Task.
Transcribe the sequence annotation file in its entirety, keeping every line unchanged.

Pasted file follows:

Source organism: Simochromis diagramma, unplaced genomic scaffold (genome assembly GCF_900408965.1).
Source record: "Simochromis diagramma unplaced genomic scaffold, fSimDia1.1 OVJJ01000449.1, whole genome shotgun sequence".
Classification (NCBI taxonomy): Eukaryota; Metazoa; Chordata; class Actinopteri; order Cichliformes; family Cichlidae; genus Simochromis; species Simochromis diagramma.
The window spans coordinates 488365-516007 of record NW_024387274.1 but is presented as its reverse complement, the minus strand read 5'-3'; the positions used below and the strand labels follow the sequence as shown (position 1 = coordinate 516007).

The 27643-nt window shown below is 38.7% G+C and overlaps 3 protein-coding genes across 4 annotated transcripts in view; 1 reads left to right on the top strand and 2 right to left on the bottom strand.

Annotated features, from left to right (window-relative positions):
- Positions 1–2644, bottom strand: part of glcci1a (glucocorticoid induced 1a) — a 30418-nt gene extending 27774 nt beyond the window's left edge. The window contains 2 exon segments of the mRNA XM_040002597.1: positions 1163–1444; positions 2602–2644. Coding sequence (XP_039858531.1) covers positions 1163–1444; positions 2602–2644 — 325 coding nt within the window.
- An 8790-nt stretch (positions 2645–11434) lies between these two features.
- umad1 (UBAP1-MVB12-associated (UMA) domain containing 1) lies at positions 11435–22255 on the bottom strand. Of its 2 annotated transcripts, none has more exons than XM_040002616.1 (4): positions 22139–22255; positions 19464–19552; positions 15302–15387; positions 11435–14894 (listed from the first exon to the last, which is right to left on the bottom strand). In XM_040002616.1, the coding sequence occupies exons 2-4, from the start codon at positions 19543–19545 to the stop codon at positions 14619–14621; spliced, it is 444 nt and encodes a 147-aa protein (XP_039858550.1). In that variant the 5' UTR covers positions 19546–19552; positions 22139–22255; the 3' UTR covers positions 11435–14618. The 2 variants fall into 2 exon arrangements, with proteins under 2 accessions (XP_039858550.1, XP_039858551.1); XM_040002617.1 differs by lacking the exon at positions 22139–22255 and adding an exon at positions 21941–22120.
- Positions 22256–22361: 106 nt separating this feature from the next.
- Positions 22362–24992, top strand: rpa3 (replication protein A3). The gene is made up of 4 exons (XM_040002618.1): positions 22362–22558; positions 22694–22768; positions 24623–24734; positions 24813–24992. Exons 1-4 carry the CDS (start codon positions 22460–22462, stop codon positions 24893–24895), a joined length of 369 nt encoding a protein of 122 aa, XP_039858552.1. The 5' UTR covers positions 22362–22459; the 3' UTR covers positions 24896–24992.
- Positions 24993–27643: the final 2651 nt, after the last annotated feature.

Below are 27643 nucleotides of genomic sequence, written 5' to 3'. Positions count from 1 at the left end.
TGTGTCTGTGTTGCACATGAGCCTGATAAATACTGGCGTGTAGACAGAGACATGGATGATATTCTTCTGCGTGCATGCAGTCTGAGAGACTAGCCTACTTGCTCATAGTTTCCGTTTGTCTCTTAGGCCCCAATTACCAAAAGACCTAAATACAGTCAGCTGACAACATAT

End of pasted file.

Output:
Source organism: Simochromis diagramma, unplaced genomic scaffold (genome assembly GCF_900408965.1).
Source record: "Simochromis diagramma unplaced genomic scaffold, fSimDia1.1 OVJJ01000449.1, whole genome shotgun sequence".
Classification (NCBI taxonomy): Eukaryota; Metazoa; Chordata; class Actinopteri; order Cichliformes; family Cichlidae; genus Simochromis; species Simochromis diagramma.
The window spans coordinates 488365-516007 of record NW_024387274.1 but is presented as its reverse complement, the minus strand read 5'-3'; the positions used below and the strand labels follow the sequence as shown (position 1 = coordinate 516007).

The 27643-nt window shown below is 38.7% G+C and overlaps 3 protein-coding genes across 4 annotated transcripts in view; 1 reads left to right on the top strand and 2 right to left on the bottom strand.

Annotated features, from left to right (window-relative positions):
- Positions 1–2644, bottom strand: part of glcci1a (glucocorticoid induced 1a) — a 30418-nt gene extending 27774 nt beyond the window's left edge. The window contains 2 exon segments of the mRNA XM_040002597.1: positions 1163–1444; positions 2602–2644. Coding sequence (XP_039858531.1) covers positions 1163–1444; positions 2602–2644 — 325 coding nt within the window.
- An 8790-nt stretch (positions 2645–11434) lies between these two features.
- umad1 (UBAP1-MVB12-associated (UMA) domain containing 1) lies at positions 11435–22255 on the bottom strand. Of its 2 annotated transcripts, none has more exons than XM_040002616.1 (4): positions 22139–22255; positions 19464–19552; positions 15302–15387; positions 11435–14894 (listed from the first exon to the last, which is right to left on the bottom strand). In XM_040002616.1, the coding sequence occupies exons 2-4, from the start codon at positions 19543–19545 to the stop codon at positions 14619–14621; spliced, it is 444 nt and encodes a 147-aa protein (XP_039858550.1). In that variant the 5' UTR covers positions 19546–19552; positions 22139–22255; the 3' UTR covers positions 11435–14618. The 2 variants fall into 2 exon arrangements, with proteins under 2 accessions (XP_039858550.1, XP_039858551.1); XM_040002617.1 differs by lacking the exon at positions 22139–22255 and adding an exon at positions 21941–22120.
- Positions 22256–22361: 106 nt separating this feature from the next.
- Positions 22362–24992, top strand: rpa3 (replication protein A3). The gene is made up of 4 exons (XM_040002618.1): positions 22362–22558; positions 22694–22768; positions 24623–24734; positions 24813–24992. Exons 1-4 carry the CDS (start codon positions 22460–22462, stop codon positions 24893–24895), a joined length of 369 nt encoding a protein of 122 aa, XP_039858552.1. The 5' UTR covers positions 22362–22459; the 3' UTR covers positions 24896–24992.
- Positions 24993–27643: the final 2651 nt, after the last annotated feature.

Below are 27643 nucleotides of genomic sequence, written 5' to 3'. Positions count from 1 at the left end.
TGTGTCTGTGTTGCACATGAGCCTGATAAATACTGGCGTGTAGACAGAGACATGGATGATATTCTTCTGCGTGCATGCAGTCTGAGAGACTAGCCTACTTGCTCATAGTTTCCGTTTGTCTCTTAGGCCCCAATTACCAAAAGACCTAAATACAGTCAGCTGACAACATAT